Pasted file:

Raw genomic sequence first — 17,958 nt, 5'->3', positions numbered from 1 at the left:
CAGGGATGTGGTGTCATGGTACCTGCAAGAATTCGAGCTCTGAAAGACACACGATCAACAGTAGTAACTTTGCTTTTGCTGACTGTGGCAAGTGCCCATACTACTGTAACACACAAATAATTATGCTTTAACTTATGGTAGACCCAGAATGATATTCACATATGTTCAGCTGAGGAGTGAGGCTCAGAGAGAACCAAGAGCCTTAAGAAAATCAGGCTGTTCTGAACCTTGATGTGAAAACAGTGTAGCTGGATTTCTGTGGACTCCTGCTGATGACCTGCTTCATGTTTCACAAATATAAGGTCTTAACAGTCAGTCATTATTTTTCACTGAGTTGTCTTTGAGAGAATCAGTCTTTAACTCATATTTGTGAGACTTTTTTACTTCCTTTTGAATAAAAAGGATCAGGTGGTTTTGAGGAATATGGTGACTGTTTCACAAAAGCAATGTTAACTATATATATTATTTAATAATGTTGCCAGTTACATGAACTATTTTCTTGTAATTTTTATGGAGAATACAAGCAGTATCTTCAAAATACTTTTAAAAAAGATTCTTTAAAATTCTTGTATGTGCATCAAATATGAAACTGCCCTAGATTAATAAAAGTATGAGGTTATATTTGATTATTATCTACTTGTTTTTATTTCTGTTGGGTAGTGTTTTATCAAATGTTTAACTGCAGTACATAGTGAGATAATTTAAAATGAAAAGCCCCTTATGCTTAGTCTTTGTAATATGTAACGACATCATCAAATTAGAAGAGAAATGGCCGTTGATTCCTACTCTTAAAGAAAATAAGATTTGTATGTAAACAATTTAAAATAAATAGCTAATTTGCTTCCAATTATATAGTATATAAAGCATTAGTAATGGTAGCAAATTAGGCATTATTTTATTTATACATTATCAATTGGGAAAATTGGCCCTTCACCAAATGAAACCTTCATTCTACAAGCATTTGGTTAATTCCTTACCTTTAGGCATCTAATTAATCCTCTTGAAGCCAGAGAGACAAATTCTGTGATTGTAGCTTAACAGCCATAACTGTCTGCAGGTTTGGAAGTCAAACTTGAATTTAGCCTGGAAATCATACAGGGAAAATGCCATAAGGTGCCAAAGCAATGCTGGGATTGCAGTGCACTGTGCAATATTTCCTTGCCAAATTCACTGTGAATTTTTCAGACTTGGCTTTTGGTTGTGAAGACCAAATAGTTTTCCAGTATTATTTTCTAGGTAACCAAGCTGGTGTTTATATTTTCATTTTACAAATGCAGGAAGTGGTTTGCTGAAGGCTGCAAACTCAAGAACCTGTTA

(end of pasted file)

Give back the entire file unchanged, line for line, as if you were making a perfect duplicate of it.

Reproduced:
Raw genomic sequence first — 17,958 nt, 5'->3', positions numbered from 1 at the left:
CAGGGATGTGGTGTCATGGTACCTGCAAGAATTCGAGCTCTGAAAGACACACGATCAACAGTAGTAACTTTGCTTTTGCTGACTGTGGCAAGTGCCCATACTACTGTAACACACAAATAATTATGCTTTAACTTATGGTAGACCCAGAATGATATTCACATATGTTCAGCTGAGGAGTGAGGCTCAGAGAGAACCAAGAGCCTTAAGAAAATCAGGCTGTTCTGAACCTTGATGTGAAAACAGTGTAGCTGGATTTCTGTGGACTCCTGCTGATGACCTGCTTCATGTTTCACAAATATAAGGTCTTAACAGTCAGTCATTATTTTTCACTGAGTTGTCTTTGAGAGAATCAGTCTTTAACTCATATTTGTGAGACTTTTTTACTTCCTTTTGAATAAAAAGGATCAGGTGGTTTTGAGGAATATGGTGACTGTTTCACAAAAGCAATGTTAACTATATATATTATTTAATAATGTTGCCAGTTACATGAACTATTTTCTTGTAATTTTTATGGAGAATACAAGCAGTATCTTCAAAATACTTTTAAAAAAGATTCTTTAAAATTCTTGTATGTGCATCAAATATGAAACTGCCCTAGATTAATAAAAGTATGAGGTTATATTTGATTATTATCTACTTGTTTTTATTTCTGTTGGGTAGTGTTTTATCAAATGTTTAACTGCAGTACATAGTGAGATAATTTAAAATGAAAAGCCCCTTATGCTTAGTCTTTGTAATATGTAACGACATCATCAAATTAGAAGAGAAATGGCCGTTGATTCCTACTCTTAAAGAAAATAAGATTTGTATGTAAACAATTTAAAATAAATAGCTAATTTGCTTCCAATTATATAGTATATAAAGCATTAGTAATGGTAGCAAATTAGGCATTATTTTATTTATACATTATCAATTGGGAAAATTGGCCCTTCACCAAATGAAACCTTCATTCTACAAGCATTTGGTTAATTCCTTACCTTTAGGCATCTAATTAATCCTCTTGAAGCCAGAGAGACAAATTCTGTGATTGTAGCTTAACAGCCATAACTGTCTGCAGGTTTGGAAGTCAAACTTGAATTTAGCCTGGAAATCATACAGGGAAAATGCCATAAGGTGCCAAAGCAATGCTGGGATTGCAGTGCACTGTGCAATATTTCCTTGCCAAATTCACTGTGAATTTTTCAGACTTGGCTTTTGGTTGTGAAGACCAAATAGTTTTCCAGTATTATTTTCTAGGTAACCAAGCTGGTGTTTATATTTTCATTTTACAAATGCAGGAAGTGGTTTGCTGAAGGCTGCAAACTCAAGAACCTGTTA